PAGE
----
JulieLeung.com: a life told in tidepools

pictures and stories from the water’s edge

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February 6th, 2004 · 2 Comments

Our neighborhood has been a bit of an experiment for our city. Like many other places managing growth in recent years, Bainbridge has been trying to figure out how to allow development yet retain rural character. So the plan has been to have pockets of higher density closer to the city center and ferry terminal, with larger lots around the rest of the island. Subdivisions the size of ours are rare. There aren’t many with as many homes.

It’s been an experience living in this new neighborhood the past three years. We had never moved into a developing subdivision. Not only have there been battles within the neighborhood, regarding what was being built inside, but we as a neighborhood have battled what others, including the city, had planned to build outside. Some of these battles have seemed a bit NIMBY to me. No, I don’t want a sludge treatment facility right outside my neighborhood. But I do also see that this is a small island, and putting it somewhere else isn’t that far from my home anyway. Is someone else’s backyard truly a better place than my own? I’ve wondered at times, as we’ve worked with the city through some of these issues.

So the city has been making proposals for what will happen outside our neighborhood, and the city also determined what will happen inside. The city’s legislation on Open Space and their approval of the development’s plan spelled out what percentage of the land would remain untouched Open Space. Since our plans were approved and implemented, the city has been working through difficulties in the Open Space requirements, making changes, even halting the subdivision process for a while.

What Open Space has meant for our neighborhood though is that areas of woodland were preserved. Instead of clearing the entire development, strips and patches of forest remain. It’s not the same as having acres of untouched land, but the pieces are still precious: playgrounds for the kids and pretty privacy for the grownups.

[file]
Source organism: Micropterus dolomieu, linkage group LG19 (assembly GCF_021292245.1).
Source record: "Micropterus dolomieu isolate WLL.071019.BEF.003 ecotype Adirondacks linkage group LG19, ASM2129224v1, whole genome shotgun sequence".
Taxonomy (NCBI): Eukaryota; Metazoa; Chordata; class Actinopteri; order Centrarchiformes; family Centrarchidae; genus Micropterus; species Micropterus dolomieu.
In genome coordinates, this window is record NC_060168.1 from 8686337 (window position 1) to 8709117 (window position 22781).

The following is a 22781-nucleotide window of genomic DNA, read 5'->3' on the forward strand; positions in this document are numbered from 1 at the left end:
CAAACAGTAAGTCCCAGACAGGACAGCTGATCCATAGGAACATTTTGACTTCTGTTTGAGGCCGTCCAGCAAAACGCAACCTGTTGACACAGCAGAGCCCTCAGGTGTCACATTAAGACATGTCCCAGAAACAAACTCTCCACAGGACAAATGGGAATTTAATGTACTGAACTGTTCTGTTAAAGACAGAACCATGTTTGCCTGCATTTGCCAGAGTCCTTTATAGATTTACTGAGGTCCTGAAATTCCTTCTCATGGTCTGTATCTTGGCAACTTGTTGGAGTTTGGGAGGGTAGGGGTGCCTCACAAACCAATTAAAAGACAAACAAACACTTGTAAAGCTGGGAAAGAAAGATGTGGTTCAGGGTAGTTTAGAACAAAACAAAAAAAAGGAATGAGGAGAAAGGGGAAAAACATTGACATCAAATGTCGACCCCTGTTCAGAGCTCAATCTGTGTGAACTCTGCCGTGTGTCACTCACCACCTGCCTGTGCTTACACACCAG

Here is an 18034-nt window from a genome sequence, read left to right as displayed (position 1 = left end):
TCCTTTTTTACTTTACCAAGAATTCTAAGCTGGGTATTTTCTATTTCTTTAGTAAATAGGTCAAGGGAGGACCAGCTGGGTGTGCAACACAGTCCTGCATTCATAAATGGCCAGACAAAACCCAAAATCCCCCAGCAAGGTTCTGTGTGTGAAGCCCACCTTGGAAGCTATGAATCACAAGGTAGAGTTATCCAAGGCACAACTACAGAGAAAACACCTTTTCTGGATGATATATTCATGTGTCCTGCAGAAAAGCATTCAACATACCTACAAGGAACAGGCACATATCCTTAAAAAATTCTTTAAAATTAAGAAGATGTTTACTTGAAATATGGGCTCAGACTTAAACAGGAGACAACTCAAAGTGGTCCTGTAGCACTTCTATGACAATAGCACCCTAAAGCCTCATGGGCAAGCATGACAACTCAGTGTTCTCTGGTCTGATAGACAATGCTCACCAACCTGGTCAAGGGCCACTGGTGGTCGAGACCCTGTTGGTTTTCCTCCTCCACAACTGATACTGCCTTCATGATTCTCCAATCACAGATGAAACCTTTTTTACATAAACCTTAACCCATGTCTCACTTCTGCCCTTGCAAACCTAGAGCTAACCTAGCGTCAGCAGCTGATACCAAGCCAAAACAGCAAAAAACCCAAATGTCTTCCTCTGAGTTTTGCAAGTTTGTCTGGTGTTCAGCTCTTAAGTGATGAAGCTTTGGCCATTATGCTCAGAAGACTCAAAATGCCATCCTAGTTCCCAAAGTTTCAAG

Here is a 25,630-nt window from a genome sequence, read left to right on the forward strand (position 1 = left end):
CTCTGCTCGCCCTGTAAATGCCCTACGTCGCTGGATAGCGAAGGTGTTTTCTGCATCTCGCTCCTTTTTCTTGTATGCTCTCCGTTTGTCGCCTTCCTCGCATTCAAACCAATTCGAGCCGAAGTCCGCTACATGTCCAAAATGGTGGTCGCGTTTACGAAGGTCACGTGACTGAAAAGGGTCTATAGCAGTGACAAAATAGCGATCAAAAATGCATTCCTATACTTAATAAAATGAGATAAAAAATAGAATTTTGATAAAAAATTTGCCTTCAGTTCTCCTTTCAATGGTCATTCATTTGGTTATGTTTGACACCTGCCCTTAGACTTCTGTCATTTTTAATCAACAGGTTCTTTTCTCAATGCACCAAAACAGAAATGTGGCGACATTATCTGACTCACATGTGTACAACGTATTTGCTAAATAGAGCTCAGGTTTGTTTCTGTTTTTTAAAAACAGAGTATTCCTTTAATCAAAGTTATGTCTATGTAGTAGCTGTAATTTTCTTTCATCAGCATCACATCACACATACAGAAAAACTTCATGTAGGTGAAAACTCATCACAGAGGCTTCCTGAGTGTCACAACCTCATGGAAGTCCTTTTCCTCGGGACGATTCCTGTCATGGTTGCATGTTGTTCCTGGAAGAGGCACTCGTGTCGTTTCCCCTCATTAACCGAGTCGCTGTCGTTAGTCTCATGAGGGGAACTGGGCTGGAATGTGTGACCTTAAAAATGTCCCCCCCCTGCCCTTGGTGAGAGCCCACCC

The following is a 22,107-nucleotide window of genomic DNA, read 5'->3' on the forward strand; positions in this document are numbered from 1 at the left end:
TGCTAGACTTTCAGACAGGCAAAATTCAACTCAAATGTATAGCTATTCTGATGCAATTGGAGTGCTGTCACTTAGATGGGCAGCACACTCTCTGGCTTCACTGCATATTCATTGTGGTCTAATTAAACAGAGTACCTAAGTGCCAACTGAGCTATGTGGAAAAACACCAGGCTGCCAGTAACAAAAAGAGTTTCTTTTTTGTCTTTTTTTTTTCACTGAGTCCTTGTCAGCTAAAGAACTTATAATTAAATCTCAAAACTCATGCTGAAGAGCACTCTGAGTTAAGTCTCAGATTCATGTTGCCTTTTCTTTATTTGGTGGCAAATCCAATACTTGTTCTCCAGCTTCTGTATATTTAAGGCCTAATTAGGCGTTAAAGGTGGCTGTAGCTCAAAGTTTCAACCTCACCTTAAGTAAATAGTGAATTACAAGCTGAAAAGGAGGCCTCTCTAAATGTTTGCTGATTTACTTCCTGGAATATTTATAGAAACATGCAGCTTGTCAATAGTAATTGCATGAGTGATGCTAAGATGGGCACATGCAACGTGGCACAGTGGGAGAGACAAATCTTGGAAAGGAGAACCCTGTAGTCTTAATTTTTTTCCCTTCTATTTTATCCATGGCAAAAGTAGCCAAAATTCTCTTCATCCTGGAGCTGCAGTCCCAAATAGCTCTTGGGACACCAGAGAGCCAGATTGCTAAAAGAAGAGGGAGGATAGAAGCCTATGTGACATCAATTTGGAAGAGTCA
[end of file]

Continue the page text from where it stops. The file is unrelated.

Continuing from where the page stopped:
I’m not sure whether an arborist would have approved this policy of leaving remnants of forest remaining: our neighborhood just received a long list from a professional recommending that many of our trees be removed. When Ted and I were building, I had hoped to keep some trees on our lot alive. However after learning from Master Gardeners that trees can take up to ten years to show signs of damage, and that any construction within the drip line can affect a tree, I decided to have our lot cleared completely.

But the forest is wonderfully refreshing. When I moved away from the Northwest after high school, I wanted only to live Somewhere Else. Having lived all of my childhood that I could remember in the Seattle area, I didn’t find the native Northwest look exciting. All that green was boring to me.

Moving back years later, now also a mother, I am glad to let my girls grow up here in the green. We wander outside on mornings, even damp days, enjoying the trees and wild plants around us. What follows are some pictures of the forest “in my back yard” – photographs of the Open Space in our neighborhood.









Tags: island

2 responses so far ↓

  • 1 jeffy // Feb 7, 2004 at 4:42 pm

    That’s neat having a nurse stump right in your back yard. I grew up in the Sierra Nevada foothills in CA where trees grow very very slowly and it’s still really hard to see them mown down so casually up here. But relatively speaking they do grow almost like grass in the NW climate.

  • 2 enoch // Feb 8, 2004 at 11:31 am

    love the first pic and the little baby tree too! reminds me of growing up in peoria, IL in the woods… although no conifers there 😉